On a recent trip to Japan I was excited to be going to places that has onsen, or hot springs. In fact, before I’d even arrived in Japan I’d considered I would be partaking in more than one dip in a hot spring.
Since time began, the Japanese people have believed that onsen water has a multitude of healing properties. It is said the water is packed full of minerals that are thought to be good for your skin, circulation and general health.
Onsen baths can be made from materials such as cypress wood, marble and granite, and are often situated in areas of outstanding natural beauty or attached to lovely traditional inns. They can be absolutely beautiful.
In the knowledge that a dip in the onsen is supposed to be very good for all matter of complaints, I packed my swimwear and towel in readiness for the experience. I was looking forward to having my painful joints eased, my skin made soft and smooth, and the stresses of life removed.
Ask any Japanese person what their favourite thing about Japan is and they’ll most likely say onsen. For such a well-loved pastime, onsen are also probably the scariest part of Japanese culture for most foreigners.
Before arriving in Japan, I read up on the rules of public bathing. First and foremost, no clothing, swimwear or anything like it is to be worn in the onsen. At this revelation I was taken aback. I, of the larger variety of women, naked in public? It was almost too much to comprehend.
I immediately doubted my confidence to appear before others in my skin only. One thing in my favour though was that women and men had separate onsen. This helped calm my nerves a litle. At least no men would be present.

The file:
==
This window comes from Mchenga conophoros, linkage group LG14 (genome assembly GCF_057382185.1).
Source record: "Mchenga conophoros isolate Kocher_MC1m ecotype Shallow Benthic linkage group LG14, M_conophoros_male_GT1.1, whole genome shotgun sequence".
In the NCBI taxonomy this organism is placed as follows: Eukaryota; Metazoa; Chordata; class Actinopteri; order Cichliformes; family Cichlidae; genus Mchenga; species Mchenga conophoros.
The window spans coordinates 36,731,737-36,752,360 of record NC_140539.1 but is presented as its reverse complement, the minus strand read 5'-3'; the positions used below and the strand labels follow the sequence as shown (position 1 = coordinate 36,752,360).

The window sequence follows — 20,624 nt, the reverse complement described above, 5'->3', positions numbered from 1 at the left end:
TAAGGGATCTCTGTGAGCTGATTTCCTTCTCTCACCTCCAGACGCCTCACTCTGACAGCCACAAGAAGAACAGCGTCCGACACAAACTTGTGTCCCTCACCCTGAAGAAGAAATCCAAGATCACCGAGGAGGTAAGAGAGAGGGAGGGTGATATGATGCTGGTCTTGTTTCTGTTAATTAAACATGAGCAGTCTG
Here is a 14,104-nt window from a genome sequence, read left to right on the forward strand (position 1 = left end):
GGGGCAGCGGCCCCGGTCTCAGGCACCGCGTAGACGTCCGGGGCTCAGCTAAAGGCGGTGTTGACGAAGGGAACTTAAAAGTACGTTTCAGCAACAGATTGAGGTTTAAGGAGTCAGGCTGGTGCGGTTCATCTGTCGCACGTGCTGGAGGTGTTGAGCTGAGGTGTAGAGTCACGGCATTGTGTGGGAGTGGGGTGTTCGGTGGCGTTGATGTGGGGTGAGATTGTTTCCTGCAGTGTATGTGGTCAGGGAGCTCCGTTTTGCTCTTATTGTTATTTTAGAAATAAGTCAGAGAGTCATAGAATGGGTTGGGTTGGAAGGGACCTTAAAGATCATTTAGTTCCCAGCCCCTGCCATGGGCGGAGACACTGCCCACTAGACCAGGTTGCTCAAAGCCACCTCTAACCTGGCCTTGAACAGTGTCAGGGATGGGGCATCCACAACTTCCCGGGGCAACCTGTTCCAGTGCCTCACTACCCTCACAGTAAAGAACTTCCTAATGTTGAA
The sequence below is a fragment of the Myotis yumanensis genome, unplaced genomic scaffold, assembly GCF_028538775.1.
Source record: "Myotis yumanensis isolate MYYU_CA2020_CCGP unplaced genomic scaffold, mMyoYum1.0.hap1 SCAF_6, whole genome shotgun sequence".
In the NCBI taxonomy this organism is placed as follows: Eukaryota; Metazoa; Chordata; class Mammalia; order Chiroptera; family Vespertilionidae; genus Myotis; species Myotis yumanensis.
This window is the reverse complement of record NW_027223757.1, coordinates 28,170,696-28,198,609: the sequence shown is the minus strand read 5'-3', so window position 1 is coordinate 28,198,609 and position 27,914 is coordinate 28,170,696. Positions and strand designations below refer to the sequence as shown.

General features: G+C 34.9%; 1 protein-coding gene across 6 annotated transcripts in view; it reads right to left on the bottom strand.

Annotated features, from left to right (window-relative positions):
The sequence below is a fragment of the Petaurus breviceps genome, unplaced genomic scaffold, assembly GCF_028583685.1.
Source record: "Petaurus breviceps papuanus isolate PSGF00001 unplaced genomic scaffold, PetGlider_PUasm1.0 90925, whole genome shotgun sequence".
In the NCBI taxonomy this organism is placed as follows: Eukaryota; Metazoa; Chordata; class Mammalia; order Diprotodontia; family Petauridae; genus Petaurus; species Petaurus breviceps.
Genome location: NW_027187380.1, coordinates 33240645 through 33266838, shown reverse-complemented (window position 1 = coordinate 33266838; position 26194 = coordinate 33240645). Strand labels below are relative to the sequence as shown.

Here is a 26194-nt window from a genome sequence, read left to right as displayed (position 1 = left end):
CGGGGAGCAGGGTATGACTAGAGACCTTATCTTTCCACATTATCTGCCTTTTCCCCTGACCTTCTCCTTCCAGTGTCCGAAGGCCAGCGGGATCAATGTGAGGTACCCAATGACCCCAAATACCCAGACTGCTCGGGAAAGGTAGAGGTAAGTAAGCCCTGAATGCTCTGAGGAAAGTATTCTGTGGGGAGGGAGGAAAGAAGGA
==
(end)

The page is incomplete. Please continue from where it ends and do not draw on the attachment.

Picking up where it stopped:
But I did wonder how the super slender Japanese women would cope with a whale-like creature in the midst of their onsen.
The next rule is that everyone must have a shower before entering an onsen. This is to protect the pristine waters from any contamination. No soap or shampoo can be used. Save that for the shower beforehand.
Every onsen has a row of showers around the edges. Soap and shampoo are provided as well. A small stool is there to be used while showering as it is considered bad manners to stand and shower. One must also be careful not to splash the person showering next to you.
At the onsen, I would be provided with a small and a large towel. Also a basket in which to place my clothing.
The large towel was for drying myself and was to be left in the change room along with my clothes. The small towel was for washing and could be taken into the bathing area. I discovered that you can take your small towel into the bath with you, but you mustn’t let it go in the water. Most people sit it on their head whilst bathing.
The small towel is also used to discreetly cover ones privates while walking from the shower to the bathing pool. I doubted it would cover much of my body. A bit akin to a postage stamp on a letter.
The more I read the more I was filled with dread.
If you have long hair, wrap your hair in a small towel, as even if you’ve just washed your hair under the shower you should take care to make sure that it doesn’t go in the bath water. No one wants to see hair floating around them. In fact, even if you don’t have any hair you should refrain from putting your head underwater, it is just not considered to be hygienic.
Tattoos are a no no. Persons with tattoos are best to bathe in a private indoor onsen.
Excessive noise and alcohol are also banned in public onsen.
Despite all this information, I decided it was still something I wanted to try. The best time would be around 4am as there would not be many people in the area at that time.
I woke just before 4am and gathered my courage. Just as I was about to leave my room, an earthquake struck. The building shook and rattled for several minutes. Surely this was a sign that the gods were warning me not to show my nakedness to anyone else.
That was it. The decision was out of my hands. I never did experience the onsen.